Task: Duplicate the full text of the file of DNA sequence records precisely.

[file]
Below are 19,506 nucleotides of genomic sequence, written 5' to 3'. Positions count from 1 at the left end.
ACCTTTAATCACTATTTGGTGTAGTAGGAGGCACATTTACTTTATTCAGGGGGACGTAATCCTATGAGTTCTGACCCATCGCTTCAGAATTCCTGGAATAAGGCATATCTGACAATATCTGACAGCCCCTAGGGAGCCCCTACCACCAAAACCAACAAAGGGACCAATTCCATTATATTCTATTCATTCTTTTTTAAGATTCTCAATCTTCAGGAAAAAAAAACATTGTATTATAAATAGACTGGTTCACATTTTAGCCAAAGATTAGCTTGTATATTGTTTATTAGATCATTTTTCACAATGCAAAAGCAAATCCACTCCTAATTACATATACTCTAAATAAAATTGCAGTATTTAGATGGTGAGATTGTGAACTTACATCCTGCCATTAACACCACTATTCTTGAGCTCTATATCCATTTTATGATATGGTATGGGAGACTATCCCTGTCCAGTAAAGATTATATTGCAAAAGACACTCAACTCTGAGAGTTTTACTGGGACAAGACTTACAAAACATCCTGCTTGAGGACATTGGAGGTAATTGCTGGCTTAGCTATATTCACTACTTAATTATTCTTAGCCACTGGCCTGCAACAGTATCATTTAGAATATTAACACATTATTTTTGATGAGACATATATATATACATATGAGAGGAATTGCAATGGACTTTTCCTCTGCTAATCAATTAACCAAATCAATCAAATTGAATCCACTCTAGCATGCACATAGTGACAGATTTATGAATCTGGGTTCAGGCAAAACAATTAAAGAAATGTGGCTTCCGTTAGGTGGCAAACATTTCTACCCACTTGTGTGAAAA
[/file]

Below are 19,506 nucleotides of genomic sequence, written 5' to 3'. Positions count from 1 at the left end.
ACCTTTAATCACTATTTGGTGTAGTAGGAGGCACATTTACTTTATTCAGGGGGACGTAATCCTATGAGTTCTGACCCATCGCTTCAGAATTCCTGGAATAAGGCATATCTGACAATATCTGACAGCCCCTAGGGAGCCCCTACCACCAAAACCAACAAAGGGACCAATTCCATTATATTCTATTCATTCTTTTTTAAGATTCTCAATCTTCAGGAAAAAAAAACATTGTATTATAAATAGACTGGTTCACATTTTAGCCAAAGATTAGCTTGTATATTGTTTATTAGATCATTTTTCACAATGCAAAAGCAAATCCACTCCTAATTACATATACTCTAAATAAAATTGCAGTATTTAGATGGTGAGATTGTGAACTTACATCCTGCCATTAACACCACTATTCTTGAGCTCTATATCCATTTTATGATATGGTATGGGAGACTATCCCTGTCCAGTAAAGATTATATTGCAAAAGACACTCAACTCTGAGAGTTTTACTGGGACAAGACTTACAAAACATCCTGCTTGAGGACATTGGAGGTAATTGCTGGCTTAGCTATATTCACTACTTAATTATTCTTAGCCACTGGCCTGCAACAGTATCATTTAGAATATTAACACATTATTTTTGATGAGACATATATATATACATATGAGAGGAATTGCAATGGACTTTTCCTCTGCTAATCAATTAACCAAATCAATCAAATTGAATCCACTCTAGCATGCACATAGTGACAGATTTATGAATCTGGGTTCAGGCAAAACAATTAAAGAAATGTGGCTTCCGTTAGGTGGCAAACATTTCTACCCACTTGTGTGAAAA